On January 17, 1916, the eve of her scheduled obscenity trial, Margaret Sanger addressed a gathering of supporters. A political radical and former nurse who would go on to found Planned Parenthood, Sanger had been indicted for the distribution of her fiery paper “The Woman Rebel,” which advocated contraception. More than a hundred guests attended a dinner to listen to the comely wife and mother who had caused such a stir. The prepared text of her speech proclaimed–with typographical fervor presumably matched in her delivery–“THERE is nothing new, nothing radical in birth control. Aristotle advocated it; Plato advocated it; all our great and modern thinkers have advocated it!”
It was true that contraception–Sanger and her comrades coined the term “birth control” in 1914–had been practiced, or attempted, for millennia; ancient Egyptians had blocked sperm with a paste made of crocodile dung. But in the United States at the time, birth control was legally restricted and widely inaccessible, especially for the poor. In the previous century, a thriving market in prophylactics had provoked a conservative crackdown. The federal Comstock Act, passed in 1873, made it illegal to send “obscene” materials, including contraceptive devices and information, through the mail. Although the manufacture and sale of the devices were generally allowed, various state laws prohibited advertisements, doctors’ prescriptions and use. These legal constraints, combined with the expense and taboo, meant, for many couples, coitus interruptus or pregnancy–or, frequently, both.
Birth control’s enemies worried that it would encourage fornication and subvert traditional gender roles. (Their fears were, of course, not unfounded.) According to the Catholic Church, sex, even in marriage, was for procreation alone, and contraception would debase conjugal relations. Some called it “child murder.” Essentially, all of the objections to birth control anticipated those more familiar today in reference to abortion.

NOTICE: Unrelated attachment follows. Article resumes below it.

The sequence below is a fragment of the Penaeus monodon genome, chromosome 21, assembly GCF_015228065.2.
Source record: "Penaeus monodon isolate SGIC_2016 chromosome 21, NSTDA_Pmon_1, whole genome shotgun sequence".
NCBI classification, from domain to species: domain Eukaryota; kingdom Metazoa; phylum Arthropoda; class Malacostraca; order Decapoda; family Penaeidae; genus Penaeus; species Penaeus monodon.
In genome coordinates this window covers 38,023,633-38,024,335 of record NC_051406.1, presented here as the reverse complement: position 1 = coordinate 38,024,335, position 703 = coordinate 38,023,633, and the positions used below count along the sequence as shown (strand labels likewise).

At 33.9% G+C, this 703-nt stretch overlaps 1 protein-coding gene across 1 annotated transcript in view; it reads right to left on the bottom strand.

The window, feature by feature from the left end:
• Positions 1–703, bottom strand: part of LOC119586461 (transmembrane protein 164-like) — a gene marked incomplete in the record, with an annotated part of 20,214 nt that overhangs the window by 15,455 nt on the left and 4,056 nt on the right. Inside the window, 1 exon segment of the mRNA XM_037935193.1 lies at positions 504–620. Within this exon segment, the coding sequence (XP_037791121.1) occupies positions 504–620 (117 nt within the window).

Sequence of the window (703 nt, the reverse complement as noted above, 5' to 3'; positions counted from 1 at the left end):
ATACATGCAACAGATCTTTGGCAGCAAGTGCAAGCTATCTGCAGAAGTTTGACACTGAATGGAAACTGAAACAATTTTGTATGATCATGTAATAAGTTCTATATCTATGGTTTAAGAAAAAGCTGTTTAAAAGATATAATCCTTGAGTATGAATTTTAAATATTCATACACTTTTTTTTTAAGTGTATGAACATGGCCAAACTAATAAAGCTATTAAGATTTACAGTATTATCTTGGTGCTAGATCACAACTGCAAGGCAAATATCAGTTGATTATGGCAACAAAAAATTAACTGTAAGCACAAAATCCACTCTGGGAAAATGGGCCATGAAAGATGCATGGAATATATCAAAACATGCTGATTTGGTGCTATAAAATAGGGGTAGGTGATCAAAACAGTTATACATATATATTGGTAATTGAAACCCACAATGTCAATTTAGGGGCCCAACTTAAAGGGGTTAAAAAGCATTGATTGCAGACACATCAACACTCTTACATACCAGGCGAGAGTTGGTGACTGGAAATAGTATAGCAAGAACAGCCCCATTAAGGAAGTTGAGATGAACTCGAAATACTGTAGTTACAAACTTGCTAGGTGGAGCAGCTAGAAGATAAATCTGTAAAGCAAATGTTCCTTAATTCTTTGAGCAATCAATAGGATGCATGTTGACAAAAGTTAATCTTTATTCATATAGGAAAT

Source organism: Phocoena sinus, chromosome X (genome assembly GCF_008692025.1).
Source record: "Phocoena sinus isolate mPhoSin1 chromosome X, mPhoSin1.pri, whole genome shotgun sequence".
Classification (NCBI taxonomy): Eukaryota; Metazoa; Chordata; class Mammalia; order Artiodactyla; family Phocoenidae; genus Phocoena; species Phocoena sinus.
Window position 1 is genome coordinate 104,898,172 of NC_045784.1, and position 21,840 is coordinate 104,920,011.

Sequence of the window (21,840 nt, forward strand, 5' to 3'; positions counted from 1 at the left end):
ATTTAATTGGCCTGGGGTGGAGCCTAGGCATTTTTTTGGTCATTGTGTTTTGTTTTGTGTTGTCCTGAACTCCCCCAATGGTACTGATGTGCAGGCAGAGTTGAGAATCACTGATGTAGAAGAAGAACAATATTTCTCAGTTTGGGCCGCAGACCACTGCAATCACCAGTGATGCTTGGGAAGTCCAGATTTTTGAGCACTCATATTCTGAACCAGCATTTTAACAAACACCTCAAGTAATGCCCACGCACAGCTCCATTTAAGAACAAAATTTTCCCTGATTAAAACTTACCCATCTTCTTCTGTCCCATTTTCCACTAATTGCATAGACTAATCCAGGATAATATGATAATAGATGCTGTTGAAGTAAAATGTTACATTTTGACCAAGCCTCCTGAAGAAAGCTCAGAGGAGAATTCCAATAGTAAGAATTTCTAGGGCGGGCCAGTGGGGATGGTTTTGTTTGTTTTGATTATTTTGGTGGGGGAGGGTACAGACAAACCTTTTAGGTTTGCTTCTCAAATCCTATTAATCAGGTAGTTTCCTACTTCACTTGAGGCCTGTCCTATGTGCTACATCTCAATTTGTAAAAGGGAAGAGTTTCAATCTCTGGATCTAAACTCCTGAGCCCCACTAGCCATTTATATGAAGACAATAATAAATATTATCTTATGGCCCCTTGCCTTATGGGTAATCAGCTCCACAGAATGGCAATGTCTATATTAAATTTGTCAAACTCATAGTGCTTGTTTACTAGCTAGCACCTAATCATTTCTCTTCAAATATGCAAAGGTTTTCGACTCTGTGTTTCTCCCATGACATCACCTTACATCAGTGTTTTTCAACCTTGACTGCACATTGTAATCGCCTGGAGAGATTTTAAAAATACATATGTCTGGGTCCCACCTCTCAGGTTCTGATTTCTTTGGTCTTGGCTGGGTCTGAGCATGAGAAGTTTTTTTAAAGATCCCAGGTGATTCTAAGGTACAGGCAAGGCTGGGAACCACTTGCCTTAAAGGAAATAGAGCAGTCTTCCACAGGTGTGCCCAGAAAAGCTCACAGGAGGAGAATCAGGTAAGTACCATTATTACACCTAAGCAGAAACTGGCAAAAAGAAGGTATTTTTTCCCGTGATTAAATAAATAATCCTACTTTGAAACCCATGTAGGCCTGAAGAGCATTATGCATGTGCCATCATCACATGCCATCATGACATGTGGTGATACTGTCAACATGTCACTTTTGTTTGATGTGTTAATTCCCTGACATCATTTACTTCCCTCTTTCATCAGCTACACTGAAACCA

On behalf of fertility control, several distinct cases were beginning to emerge in Europe and the United States. In economies that no longer relied on farm labor, ordinary couples sought to limit their families for financial reasons. Emma Goldman, the American feminist and anarchist, perceived birth control’s promise for sexual freedom. Neo-Malthusians warned of explosive population growth, while eugenicists aspired to halt the reproduction of the “unfit.” In her speech that winter night, Sanger, for her part, focused on the wretched conditions of the poor, forced by lack of contraception to multiply their hungry offspring. But she never met a rationale for birth control she didn’t like, and over the course of her career she invoked them all.
The mother of the birth control movement took an unorthodox approach to activism. Rather than seeking solutions to a given problem, she found a solution–she called birth control her religion–and continually identified ills she thought it could remedy. In part this was sheer political calculation. At the time, eugenics, for instance, was considered progressive, and she hoped it would lend credibility to her suspect cause. But if Sanger was pragmatic to a fault, she wasn’t a cynic; she seems to have truly believed in birth control’s eclectic applications.